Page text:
Argentina, meanwhile, was widely seen as a financial market darling whose leaders were applying orthodox economic policies to address decades of mismanagement of government finances. But rising U.S. interest rates and some high-profile policy mistakes shattered investor confidence, and the peso’s decline accelerated sharply, prompting the central bank to raise rates to 60%.

Why did the situation in these countries unravel so fast? It’s not uncommon in EM debt that, when sentiment turns, a couple of countries get disproportionately punished. This can have as much to do with liquidity as it does with fundamentals. When sentiment changes and outflows happen, the exit door is quite narrow.

For example, the 10th of August saw the Turkish lira lose as much as 23% against the U.S. dollar in intraday trading. The Argentine peso suffered double-digit losses on the 29th and 30th before the central bank raised rates by an astonishing 15%. On those days, the currency market (typically the most liquid asset class) was essentially broken for extended periods of time. Our traders reported that brokers were unwilling or unable to quote a price in either currency against the dollar.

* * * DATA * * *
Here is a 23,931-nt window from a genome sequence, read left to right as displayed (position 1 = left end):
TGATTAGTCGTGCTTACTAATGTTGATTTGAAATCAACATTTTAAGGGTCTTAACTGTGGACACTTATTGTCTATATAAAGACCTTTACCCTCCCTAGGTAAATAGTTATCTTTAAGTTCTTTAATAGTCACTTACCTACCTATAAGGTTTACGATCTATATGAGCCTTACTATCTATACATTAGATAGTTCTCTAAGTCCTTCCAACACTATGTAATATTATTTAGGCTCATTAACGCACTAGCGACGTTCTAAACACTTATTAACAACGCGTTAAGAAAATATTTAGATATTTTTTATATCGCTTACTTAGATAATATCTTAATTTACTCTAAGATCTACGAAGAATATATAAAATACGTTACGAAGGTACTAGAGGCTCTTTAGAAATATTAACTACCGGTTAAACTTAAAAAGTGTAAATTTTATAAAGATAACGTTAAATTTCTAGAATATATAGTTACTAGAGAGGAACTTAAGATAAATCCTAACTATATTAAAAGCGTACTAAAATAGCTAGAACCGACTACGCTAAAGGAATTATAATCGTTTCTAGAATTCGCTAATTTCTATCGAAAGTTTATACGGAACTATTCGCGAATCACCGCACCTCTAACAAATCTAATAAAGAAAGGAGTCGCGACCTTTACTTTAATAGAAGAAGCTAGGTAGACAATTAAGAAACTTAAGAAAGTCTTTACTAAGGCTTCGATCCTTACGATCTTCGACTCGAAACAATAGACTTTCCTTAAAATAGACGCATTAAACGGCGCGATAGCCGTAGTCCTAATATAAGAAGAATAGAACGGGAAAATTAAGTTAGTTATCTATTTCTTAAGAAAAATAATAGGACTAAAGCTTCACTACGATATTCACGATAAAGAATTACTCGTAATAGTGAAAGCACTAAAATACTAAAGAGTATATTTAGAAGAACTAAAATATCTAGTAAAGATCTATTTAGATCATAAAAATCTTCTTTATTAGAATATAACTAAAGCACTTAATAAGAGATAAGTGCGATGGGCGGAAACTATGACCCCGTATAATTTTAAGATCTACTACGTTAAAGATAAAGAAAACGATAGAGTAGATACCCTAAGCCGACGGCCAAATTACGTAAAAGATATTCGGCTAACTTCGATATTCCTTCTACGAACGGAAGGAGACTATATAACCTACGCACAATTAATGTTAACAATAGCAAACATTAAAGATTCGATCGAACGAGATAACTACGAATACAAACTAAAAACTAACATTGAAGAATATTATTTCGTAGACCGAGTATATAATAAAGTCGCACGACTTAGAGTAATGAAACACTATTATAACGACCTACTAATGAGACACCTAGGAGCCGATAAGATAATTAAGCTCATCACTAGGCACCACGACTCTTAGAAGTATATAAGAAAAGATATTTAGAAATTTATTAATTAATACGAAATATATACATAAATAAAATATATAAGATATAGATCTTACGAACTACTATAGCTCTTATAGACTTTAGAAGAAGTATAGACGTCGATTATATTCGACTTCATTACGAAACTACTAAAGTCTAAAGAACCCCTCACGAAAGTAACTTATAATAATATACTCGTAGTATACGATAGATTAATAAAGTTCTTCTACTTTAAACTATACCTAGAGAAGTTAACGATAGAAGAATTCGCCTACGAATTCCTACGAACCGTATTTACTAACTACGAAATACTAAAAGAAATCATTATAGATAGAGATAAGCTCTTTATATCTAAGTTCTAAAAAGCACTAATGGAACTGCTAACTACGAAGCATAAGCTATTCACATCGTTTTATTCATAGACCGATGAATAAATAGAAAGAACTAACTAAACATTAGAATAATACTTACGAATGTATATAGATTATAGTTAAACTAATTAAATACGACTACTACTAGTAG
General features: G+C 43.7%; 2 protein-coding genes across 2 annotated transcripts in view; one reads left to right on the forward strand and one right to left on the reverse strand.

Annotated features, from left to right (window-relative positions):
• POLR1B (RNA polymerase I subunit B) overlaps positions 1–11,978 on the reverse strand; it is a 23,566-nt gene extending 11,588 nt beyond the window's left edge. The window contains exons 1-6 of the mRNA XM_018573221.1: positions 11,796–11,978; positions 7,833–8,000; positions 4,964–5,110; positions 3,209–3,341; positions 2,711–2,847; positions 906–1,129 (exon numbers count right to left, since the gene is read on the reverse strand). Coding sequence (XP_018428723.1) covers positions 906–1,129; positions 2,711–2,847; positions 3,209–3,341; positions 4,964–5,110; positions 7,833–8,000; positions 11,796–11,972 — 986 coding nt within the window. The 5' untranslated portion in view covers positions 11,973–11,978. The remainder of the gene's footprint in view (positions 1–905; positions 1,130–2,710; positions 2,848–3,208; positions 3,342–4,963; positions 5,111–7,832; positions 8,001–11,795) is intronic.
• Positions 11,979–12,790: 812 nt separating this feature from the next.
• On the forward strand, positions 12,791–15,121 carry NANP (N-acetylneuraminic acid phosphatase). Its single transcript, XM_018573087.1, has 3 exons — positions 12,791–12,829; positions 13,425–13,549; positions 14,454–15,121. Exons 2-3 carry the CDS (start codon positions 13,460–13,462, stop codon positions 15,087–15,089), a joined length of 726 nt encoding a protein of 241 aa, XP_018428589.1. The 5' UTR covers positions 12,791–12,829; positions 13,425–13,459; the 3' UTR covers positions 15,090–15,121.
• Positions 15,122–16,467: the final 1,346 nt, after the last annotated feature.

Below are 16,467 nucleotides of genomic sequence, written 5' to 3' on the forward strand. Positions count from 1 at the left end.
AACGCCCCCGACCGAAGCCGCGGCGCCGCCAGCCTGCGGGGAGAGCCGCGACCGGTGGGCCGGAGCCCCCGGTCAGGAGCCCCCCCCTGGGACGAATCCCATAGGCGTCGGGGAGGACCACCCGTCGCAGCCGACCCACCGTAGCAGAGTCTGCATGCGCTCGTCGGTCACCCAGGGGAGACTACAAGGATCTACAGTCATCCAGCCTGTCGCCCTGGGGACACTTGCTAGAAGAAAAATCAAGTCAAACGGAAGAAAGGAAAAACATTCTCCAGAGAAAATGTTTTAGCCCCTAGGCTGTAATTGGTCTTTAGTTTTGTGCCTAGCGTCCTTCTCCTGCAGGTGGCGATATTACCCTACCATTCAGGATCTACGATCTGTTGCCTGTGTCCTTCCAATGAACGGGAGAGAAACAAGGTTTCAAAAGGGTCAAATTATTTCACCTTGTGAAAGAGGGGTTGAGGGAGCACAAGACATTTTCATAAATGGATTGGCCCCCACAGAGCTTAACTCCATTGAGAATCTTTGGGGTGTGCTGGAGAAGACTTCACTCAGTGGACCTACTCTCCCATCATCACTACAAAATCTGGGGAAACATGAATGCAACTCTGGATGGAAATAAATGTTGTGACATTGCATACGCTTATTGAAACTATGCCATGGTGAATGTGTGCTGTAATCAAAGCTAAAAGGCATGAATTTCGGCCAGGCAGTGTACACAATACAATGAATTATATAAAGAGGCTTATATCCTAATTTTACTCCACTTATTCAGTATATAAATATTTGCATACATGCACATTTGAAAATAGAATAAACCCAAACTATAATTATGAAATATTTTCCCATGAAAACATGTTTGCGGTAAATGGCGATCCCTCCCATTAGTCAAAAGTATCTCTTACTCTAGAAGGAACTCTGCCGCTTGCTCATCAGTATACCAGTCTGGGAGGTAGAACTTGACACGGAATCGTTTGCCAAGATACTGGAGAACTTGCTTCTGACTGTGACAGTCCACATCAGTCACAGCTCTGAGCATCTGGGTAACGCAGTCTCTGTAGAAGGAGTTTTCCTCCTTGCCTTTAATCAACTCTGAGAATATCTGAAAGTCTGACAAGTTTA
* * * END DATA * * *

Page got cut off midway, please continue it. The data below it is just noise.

There were technical aspects to the selloff as well. For example, in the case of Argentina, because so many investors were already long, there was little room for incremental buying into the weakness.

Opening Quote But while these unusual conditions in the U.S. persist, they are forcing uncomfortable but necessary changes on emerging economies around the world that should, in the long run, help to make emerging markets more resilient. Closing Quote